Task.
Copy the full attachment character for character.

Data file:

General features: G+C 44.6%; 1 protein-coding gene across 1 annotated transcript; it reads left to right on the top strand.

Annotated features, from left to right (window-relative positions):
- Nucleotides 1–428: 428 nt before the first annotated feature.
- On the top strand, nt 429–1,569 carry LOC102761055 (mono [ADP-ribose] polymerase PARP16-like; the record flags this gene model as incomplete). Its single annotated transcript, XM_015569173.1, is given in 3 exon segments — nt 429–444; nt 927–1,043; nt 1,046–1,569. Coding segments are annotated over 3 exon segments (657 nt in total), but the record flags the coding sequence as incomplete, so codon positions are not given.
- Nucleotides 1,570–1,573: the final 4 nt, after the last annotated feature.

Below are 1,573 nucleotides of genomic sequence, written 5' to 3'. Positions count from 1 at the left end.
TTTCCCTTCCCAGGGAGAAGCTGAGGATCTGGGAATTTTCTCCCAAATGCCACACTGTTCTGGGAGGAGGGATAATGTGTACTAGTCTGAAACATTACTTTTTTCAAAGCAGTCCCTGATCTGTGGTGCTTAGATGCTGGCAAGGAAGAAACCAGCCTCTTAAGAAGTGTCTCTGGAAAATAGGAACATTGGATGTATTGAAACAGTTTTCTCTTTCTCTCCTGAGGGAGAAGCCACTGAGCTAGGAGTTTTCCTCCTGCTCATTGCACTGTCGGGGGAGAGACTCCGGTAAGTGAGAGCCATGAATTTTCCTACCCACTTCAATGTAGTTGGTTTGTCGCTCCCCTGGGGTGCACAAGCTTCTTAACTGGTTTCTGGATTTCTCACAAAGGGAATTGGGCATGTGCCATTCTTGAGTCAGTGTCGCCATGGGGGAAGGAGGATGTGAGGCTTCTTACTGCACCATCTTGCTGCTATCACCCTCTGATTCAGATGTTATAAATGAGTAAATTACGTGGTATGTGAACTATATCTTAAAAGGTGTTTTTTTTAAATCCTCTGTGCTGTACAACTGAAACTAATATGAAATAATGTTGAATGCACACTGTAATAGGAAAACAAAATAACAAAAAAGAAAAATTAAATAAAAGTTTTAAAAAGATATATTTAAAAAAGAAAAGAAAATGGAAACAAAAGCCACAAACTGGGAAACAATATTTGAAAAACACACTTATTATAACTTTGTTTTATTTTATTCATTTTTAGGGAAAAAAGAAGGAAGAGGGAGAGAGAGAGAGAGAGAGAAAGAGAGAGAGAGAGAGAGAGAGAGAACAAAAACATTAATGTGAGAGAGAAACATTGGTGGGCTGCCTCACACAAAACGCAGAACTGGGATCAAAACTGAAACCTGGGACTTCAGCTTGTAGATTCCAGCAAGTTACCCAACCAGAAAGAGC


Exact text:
General features: G+C 44.6%; 1 protein-coding gene across 1 annotated transcript; it reads left to right on the top strand.

Annotated features, from left to right (window-relative positions):
- Nucleotides 1–428: 428 nt before the first annotated feature.
- On the top strand, nt 429–1,569 carry LOC102761055 (mono [ADP-ribose] polymerase PARP16-like; the record flags this gene model as incomplete). Its single annotated transcript, XM_015569173.1, is given in 3 exon segments — nt 429–444; nt 927–1,043; nt 1,046–1,569. Coding segments are annotated over 3 exon segments (657 nt in total), but the record flags the coding sequence as incomplete, so codon positions are not given.
- Nucleotides 1,570–1,573: the final 4 nt, after the last annotated feature.

Below are 1,573 nucleotides of genomic sequence, written 5' to 3'. Positions count from 1 at the left end.
TTTCCCTTCCCAGGGAGAAGCTGAGGATCTGGGAATTTTCTCCCAAATGCCACACTGTTCTGGGAGGAGGGATAATGTGTACTAGTCTGAAACATTACTTTTTTCAAAGCAGTCCCTGATCTGTGGTGCTTAGATGCTGGCAAGGAAGAAACCAGCCTCTTAAGAAGTGTCTCTGGAAAATAGGAACATTGGATGTATTGAAACAGTTTTCTCTTTCTCTCCTGAGGGAGAAGCCACTGAGCTAGGAGTTTTCCTCCTGCTCATTGCACTGTCGGGGGAGAGACTCCGGTAAGTGAGAGCCATGAATTTTCCTACCCACTTCAATGTAGTTGGTTTGTCGCTCCCCTGGGGTGCACAAGCTTCTTAACTGGTTTCTGGATTTCTCACAAAGGGAATTGGGCATGTGCCATTCTTGAGTCAGTGTCGCCATGGGGGAAGGAGGATGTGAGGCTTCTTACTGCACCATCTTGCTGCTATCACCCTCTGATTCAGATGTTATAAATGAGTAAATTACGTGGTATGTGAACTATATCTTAAAAGGTGTTTTTTTTAAATCCTCTGTGCTGTACAACTGAAACTAATATGAAATAATGTTGAATGCACACTGTAATAGGAAAACAAAATAACAAAAAAGAAAAATTAAATAAAAGTTTTAAAAAGATATATTTAAAAAAGAAAAGAAAATGGAAACAAAAGCCACAAACTGGGAAACAATATTTGAAAAACACACTTATTATAACTTTGTTTTATTTTATTCATTTTTAGGGAAAAAAGAAGGAAGAGGGAGAGAGAGAGAGAGAGAGAAAGAGAGAGAGAGAGAGAGAGAGAGAACAAAAACATTAATGTGAGAGAGAAACATTGGTGGGCTGCCTCACACAAAACGCAGAACTGGGATCAAAACTGAAACCTGGGACTTCAGCTTGTAGATTCCAGCAAGTTACCCAACCAGAAAGAGC